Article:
The Slatest

Two Dozen Voters Placed in Wrong District Might Have Cost Democrats a Virginia House Race Decided by Drawing Lots

A Virginia woman walks to a polling station to cast a vote.
AFP Contributor/Getty Images

A new report from the Washington Post has found that a mistake by election officials who assigned 26 voters to the wrong district might have cost Virginia Democrats a crucial race so close they ultimately lost in a lot drawing, leaving Republicans a majority in the state House of Delegates.

In the 2017 state delegate election for Newport News, Democrat Shelly Simonds initially defeated Republican David E. Yancey by a single vote in a recount. Earlier in the year, Republicans had, in part due to the effective gerrymandering of district lines, secured 51 seats in the House. A Simonds victory would have left the House with a 50–50 split.

But on Jan. 4 this year, after a Republican official contested that one-vote victory by arguing for an ambiguous ballot, the Virginia Board of Elections drew lots to break the tie and pulled Yancey’s name. Democrats lost their opportunity to share power with Republicans in the House.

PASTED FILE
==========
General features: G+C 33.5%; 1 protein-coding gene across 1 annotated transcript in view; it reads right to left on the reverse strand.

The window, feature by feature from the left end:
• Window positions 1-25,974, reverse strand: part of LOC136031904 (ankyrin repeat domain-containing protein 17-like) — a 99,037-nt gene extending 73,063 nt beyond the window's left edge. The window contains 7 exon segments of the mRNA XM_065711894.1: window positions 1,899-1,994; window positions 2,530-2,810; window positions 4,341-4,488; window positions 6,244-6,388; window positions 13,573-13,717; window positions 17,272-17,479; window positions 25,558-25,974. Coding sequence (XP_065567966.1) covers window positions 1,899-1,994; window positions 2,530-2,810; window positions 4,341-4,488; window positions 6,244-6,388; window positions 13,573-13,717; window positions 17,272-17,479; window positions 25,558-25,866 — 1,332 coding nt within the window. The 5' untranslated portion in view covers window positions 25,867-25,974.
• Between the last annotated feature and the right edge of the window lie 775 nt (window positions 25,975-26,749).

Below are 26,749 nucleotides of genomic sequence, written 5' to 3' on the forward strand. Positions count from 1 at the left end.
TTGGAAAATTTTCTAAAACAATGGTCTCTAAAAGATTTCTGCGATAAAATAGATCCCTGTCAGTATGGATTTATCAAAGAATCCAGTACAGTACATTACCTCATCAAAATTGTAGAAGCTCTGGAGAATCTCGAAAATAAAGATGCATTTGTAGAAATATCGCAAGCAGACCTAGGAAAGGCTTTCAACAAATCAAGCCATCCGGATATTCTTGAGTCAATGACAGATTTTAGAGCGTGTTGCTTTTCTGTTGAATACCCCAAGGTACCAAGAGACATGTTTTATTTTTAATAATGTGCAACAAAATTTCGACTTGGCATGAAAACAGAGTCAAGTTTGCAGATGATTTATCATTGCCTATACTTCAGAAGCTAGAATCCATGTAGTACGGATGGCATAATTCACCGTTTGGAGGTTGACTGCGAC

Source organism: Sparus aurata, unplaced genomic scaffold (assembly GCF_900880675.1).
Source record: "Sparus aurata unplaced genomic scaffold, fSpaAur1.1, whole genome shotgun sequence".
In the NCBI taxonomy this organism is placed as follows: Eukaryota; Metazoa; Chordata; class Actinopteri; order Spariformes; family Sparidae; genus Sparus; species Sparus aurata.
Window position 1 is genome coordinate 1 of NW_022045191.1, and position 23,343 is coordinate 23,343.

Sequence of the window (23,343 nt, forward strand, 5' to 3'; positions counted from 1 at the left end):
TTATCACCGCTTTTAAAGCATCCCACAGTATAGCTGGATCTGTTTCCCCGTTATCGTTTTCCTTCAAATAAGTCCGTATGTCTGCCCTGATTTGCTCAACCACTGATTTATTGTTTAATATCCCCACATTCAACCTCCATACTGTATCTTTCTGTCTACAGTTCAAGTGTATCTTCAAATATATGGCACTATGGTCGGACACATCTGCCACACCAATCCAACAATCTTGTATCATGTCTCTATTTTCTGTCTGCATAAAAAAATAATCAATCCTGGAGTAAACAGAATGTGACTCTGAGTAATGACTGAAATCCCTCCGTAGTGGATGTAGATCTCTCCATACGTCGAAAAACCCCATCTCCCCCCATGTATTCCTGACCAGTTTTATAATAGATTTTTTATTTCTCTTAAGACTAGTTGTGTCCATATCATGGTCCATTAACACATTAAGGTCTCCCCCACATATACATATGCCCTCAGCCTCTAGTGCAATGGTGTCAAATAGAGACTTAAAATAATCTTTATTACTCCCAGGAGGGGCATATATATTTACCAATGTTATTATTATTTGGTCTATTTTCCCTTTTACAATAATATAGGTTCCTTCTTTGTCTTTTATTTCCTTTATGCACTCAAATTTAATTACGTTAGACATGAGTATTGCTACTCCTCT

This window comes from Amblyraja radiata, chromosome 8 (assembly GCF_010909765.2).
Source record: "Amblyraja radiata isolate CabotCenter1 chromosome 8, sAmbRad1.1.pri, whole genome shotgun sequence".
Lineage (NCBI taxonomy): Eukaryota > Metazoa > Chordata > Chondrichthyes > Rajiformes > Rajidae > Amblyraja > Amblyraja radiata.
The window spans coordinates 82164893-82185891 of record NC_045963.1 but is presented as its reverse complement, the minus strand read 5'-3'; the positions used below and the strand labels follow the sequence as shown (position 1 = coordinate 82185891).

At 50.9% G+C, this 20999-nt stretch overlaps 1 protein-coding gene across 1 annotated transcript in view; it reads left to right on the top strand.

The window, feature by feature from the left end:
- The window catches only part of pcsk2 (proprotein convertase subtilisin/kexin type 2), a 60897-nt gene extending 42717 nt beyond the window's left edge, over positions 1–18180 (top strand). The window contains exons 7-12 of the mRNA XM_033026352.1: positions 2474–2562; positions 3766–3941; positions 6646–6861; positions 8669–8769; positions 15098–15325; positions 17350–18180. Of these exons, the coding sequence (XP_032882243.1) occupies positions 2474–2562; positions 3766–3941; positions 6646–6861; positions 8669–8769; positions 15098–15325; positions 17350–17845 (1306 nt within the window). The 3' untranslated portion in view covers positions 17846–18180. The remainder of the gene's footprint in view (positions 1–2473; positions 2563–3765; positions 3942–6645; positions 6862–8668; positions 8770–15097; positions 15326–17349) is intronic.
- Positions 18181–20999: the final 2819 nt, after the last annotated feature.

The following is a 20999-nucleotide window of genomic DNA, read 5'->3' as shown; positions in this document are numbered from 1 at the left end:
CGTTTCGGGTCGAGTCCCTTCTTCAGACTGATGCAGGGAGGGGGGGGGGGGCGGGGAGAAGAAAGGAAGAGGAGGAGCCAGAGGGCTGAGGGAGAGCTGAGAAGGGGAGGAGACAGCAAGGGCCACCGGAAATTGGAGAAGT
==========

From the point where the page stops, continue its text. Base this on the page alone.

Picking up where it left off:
Now, a review of the election from the Washington Post has found that an apparently innocent mistake by local election officials might have been the true determining factor in that race, as more than two dozen voters, the majority of whom were considered likely Democrat voters, cast their votes in the wrong district.

These voters, according to the Post, lived in a majority-black precinct, and the election officials placed them in a neighboring district because of a mix-up with ZIP codes. In response to the Post’s findings, Democrats blamed Republicans for gerrymandering, and Republicans blamed Democrats in charge of the state Department of Elections and local electoral boards.

According to an earlier analysis by the Post, about 6,000 Virginia voters were placed in the wrong district in 2017, including many who should have been allowed to cast votes in races determined by fewer than 500 votes. In one instance, in last year’s race for the 28th House District near Fredericksburg, 147 people voted in the wrong district, missing out on a race that was ultimately decided by 73 votes. According to the Post, officials are conducting a review of local elections throughout the state.